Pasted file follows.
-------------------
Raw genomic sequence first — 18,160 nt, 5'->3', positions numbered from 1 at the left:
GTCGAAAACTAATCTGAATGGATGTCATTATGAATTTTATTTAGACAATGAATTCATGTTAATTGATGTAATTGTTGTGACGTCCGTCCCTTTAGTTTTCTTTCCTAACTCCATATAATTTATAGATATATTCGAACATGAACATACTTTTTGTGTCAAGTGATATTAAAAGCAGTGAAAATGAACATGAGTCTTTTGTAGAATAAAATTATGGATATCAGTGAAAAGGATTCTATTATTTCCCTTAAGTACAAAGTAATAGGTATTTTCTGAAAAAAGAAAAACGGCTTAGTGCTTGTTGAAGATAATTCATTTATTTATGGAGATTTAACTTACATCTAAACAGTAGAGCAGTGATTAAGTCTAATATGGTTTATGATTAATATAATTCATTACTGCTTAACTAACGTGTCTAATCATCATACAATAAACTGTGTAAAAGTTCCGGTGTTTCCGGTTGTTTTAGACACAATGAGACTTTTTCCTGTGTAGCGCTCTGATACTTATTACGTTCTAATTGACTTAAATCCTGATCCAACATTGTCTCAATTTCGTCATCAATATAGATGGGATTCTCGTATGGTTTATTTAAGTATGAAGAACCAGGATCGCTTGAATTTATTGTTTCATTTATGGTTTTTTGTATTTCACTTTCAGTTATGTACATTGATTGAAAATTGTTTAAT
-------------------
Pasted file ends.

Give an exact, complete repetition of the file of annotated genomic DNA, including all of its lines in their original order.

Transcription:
Raw genomic sequence first — 18,160 nt, 5'->3', positions numbered from 1 at the left:
GTCGAAAACTAATCTGAATGGATGTCATTATGAATTTTATTTAGACAATGAATTCATGTTAATTGATGTAATTGTTGTGACGTCCGTCCCTTTAGTTTTCTTTCCTAACTCCATATAATTTATAGATATATTCGAACATGAACATACTTTTTGTGTCAAGTGATATTAAAAGCAGTGAAAATGAACATGAGTCTTTTGTAGAATAAAATTATGGATATCAGTGAAAAGGATTCTATTATTTCCCTTAAGTACAAAGTAATAGGTATTTTCTGAAAAAAGAAAAACGGCTTAGTGCTTGTTGAAGATAATTCATTTATTTATGGAGATTTAACTTACATCTAAACAGTAGAGCAGTGATTAAGTCTAATATGGTTTATGATTAATATAATTCATTACTGCTTAACTAACGTGTCTAATCATCATACAATAAACTGTGTAAAAGTTCCGGTGTTTCCGGTTGTTTTAGACACAATGAGACTTTTTCCTGTGTAGCGCTCTGATACTTATTACGTTCTAATTGACTTAAATCCTGATCCAACATTGTCTCAATTTCGTCATCAATATAGATGGGATTCTCGTATGGTTTATTTAAGTATGAAGAACCAGGATCGCTTGAATTTATTGTTTCATTTATGGTTTTTTGTATTTCACTTTCAGTTATGTACATTGATTGAAAATTGTTTAAT